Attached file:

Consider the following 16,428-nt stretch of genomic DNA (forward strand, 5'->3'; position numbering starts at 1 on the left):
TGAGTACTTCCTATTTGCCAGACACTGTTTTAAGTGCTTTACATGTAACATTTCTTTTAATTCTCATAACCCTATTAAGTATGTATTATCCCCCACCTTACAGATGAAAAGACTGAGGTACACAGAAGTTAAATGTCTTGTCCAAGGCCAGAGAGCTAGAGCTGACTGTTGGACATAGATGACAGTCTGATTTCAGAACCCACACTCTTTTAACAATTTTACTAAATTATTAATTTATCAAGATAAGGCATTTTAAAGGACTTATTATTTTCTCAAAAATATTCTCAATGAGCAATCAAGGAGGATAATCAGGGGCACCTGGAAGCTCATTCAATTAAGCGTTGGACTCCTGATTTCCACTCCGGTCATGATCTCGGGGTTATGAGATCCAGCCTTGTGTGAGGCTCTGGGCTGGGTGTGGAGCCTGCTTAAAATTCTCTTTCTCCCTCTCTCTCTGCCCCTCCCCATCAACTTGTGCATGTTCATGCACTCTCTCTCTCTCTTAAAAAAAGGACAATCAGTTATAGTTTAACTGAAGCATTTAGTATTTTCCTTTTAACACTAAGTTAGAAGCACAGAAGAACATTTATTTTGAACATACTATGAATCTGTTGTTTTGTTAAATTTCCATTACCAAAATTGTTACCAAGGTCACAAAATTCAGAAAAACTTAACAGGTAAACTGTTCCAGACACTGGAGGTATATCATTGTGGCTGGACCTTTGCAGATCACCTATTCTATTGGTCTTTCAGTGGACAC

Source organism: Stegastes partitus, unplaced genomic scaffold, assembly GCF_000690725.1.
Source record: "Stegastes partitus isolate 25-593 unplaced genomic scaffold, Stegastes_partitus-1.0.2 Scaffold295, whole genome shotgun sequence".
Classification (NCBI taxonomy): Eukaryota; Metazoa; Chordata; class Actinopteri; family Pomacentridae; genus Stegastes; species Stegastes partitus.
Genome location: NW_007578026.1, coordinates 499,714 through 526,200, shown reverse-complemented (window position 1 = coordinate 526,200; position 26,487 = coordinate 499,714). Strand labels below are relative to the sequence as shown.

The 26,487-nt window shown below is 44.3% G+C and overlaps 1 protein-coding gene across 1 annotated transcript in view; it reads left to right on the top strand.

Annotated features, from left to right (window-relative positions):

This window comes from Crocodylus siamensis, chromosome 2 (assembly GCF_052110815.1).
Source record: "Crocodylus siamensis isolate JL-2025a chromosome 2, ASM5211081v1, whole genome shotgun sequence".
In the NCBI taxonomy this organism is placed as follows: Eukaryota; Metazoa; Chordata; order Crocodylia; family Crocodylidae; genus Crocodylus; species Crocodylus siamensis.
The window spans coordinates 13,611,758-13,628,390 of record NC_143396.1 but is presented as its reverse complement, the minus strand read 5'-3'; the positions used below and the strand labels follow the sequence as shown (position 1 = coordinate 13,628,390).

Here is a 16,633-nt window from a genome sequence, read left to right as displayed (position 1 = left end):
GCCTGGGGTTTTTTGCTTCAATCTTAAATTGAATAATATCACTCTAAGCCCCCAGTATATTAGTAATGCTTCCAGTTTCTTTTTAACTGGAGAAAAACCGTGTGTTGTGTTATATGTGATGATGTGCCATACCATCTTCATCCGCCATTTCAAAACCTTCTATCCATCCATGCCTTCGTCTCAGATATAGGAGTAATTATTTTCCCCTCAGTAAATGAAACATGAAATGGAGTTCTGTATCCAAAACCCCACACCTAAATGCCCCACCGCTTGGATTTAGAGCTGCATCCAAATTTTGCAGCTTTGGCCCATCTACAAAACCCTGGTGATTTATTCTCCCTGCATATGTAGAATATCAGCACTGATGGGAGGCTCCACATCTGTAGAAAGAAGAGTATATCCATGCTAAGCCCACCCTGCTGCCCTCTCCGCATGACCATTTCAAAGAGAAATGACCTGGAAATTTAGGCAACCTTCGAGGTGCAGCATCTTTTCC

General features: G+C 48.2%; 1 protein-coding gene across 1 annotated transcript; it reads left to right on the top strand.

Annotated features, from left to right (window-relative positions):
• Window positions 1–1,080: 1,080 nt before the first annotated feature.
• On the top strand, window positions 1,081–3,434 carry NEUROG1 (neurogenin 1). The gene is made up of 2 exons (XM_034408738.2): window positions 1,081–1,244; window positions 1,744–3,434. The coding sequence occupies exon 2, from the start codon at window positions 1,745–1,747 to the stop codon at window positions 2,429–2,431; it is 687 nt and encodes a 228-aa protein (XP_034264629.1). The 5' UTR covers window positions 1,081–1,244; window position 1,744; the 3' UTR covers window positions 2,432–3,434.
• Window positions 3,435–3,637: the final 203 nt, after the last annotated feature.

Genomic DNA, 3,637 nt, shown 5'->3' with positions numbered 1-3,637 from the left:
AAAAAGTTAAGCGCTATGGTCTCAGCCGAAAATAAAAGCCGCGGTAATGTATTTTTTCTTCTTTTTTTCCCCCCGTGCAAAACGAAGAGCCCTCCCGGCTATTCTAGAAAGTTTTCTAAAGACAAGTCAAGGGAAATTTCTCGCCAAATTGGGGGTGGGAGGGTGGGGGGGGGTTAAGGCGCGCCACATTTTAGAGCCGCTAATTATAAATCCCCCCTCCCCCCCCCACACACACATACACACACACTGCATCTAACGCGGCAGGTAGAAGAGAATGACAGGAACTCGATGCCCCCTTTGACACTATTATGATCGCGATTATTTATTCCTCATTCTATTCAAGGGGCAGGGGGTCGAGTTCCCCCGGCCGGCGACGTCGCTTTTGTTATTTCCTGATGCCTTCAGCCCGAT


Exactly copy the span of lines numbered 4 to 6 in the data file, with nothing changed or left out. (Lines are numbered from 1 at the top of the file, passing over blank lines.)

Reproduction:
Source record: "Stegastes partitus isolate 25-593 unplaced genomic scaffold, Stegastes_partitus-1.0.2 Scaffold295, whole genome shotgun sequence".
Classification (NCBI taxonomy): Eukaryota; Metazoa; Chordata; class Actinopteri; family Pomacentridae; genus Stegastes; species Stegastes partitus.
Genome location: NW_007578026.1, coordinates 499,714 through 526,200, shown reverse-complemented (window position 1 = coordinate 526,200; position 26,487 = coordinate 499,714). Strand labels below are relative to the sequence as shown.